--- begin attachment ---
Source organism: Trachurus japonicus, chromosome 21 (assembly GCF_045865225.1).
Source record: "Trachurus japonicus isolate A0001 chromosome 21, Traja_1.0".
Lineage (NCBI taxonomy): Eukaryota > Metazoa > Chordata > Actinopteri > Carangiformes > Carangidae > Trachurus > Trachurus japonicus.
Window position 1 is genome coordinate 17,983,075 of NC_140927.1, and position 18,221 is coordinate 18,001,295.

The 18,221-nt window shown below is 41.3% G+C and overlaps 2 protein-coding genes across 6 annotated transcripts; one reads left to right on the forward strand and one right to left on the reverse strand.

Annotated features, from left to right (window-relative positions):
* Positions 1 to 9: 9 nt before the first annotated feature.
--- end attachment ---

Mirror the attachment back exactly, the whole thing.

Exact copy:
Source organism: Trachurus japonicus, chromosome 21 (assembly GCF_045865225.1).
Source record: "Trachurus japonicus isolate A0001 chromosome 21, Traja_1.0".
Lineage (NCBI taxonomy): Eukaryota > Metazoa > Chordata > Actinopteri > Carangiformes > Carangidae > Trachurus > Trachurus japonicus.
Window position 1 is genome coordinate 17,983,075 of NC_140927.1, and position 18,221 is coordinate 18,001,295.

The 18,221-nt window shown below is 41.3% G+C and overlaps 2 protein-coding genes across 6 annotated transcripts; one reads left to right on the forward strand and one right to left on the reverse strand.

Annotated features, from left to right (window-relative positions):
* Positions 1 to 9: 9 nt before the first annotated feature.